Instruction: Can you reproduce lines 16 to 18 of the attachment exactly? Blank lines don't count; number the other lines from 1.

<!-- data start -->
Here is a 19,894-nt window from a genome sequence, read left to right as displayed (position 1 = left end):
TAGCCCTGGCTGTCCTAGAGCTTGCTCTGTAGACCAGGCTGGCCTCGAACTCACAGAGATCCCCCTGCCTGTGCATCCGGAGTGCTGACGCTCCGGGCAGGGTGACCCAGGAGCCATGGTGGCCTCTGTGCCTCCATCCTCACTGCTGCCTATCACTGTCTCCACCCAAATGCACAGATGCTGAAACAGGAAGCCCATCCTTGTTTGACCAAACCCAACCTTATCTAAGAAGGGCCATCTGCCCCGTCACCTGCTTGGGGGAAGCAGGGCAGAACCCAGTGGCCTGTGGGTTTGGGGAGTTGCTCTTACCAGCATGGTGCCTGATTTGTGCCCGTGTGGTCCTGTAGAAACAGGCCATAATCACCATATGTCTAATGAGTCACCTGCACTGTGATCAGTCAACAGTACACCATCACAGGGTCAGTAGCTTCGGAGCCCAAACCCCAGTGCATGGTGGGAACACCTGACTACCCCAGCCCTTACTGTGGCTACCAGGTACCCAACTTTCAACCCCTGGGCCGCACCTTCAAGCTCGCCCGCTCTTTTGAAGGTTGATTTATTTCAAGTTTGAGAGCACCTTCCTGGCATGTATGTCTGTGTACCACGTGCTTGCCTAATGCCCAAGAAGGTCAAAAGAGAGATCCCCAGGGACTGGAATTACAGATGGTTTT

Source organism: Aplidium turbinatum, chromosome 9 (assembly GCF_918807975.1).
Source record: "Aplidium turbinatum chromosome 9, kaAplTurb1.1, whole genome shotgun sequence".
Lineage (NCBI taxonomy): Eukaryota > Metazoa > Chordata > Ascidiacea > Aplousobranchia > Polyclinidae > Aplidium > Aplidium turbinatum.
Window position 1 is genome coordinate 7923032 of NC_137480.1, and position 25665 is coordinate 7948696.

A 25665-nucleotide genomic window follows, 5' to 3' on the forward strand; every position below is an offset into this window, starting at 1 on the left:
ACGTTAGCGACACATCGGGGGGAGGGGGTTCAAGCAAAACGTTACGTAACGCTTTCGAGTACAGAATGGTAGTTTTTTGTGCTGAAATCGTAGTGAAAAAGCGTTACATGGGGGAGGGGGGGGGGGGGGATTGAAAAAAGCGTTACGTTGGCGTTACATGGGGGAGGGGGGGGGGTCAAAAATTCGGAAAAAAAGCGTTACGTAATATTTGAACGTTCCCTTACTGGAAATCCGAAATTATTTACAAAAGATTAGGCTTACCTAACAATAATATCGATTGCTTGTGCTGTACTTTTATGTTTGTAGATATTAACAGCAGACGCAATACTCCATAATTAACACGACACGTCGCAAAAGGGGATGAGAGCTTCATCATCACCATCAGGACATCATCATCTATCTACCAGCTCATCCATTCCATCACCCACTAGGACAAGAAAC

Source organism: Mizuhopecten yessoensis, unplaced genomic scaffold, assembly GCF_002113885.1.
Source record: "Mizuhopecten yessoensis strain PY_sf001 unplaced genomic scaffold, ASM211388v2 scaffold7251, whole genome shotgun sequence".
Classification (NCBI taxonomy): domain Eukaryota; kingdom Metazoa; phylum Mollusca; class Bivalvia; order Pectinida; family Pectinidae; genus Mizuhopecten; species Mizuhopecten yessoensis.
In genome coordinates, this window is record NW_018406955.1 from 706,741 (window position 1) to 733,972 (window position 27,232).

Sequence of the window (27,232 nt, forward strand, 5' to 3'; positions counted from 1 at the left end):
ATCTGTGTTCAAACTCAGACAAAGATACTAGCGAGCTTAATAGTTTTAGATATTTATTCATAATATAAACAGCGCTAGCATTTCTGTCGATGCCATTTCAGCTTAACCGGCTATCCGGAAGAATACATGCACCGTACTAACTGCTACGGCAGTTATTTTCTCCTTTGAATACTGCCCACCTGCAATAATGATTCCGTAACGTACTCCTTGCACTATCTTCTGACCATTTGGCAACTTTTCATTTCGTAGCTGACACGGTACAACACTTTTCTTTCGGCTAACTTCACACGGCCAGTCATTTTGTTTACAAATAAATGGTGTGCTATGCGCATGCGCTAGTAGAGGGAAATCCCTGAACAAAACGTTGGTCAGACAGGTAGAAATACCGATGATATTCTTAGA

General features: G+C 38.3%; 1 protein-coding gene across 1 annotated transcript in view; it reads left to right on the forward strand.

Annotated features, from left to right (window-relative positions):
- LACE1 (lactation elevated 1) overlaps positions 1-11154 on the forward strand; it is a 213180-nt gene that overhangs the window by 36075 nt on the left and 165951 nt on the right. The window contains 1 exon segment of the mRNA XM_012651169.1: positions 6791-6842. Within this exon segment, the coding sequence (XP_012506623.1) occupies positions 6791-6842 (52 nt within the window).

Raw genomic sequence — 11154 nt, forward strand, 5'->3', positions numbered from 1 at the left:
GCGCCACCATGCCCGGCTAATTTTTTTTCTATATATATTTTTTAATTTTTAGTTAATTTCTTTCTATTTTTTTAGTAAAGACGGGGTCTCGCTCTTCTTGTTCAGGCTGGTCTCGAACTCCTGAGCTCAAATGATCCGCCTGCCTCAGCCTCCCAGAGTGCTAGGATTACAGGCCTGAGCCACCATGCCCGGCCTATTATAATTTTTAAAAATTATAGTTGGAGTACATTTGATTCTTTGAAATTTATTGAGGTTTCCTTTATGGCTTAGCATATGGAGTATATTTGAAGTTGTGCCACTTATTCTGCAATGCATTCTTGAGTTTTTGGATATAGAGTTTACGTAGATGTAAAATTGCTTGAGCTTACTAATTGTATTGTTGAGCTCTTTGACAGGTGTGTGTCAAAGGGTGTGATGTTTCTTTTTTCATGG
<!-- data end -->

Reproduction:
Annotated features, from left to right (window-relative positions):
- LACE1 (lactation elevated 1) overlaps positions 1-11154 on the forward strand; it is a 213180-nt gene that overhangs the window by 36075 nt on the left and 165951 nt on the right. The window contains 1 exon segment of the mRNA XM_012651169.1: positions 6791-6842. Within this exon segment, the coding sequence (XP_012506623.1) occupies positions 6791-6842 (52 nt within the window).

Raw genomic sequence — 11154 nt, forward strand, 5'->3', positions numbered from 1 at the left: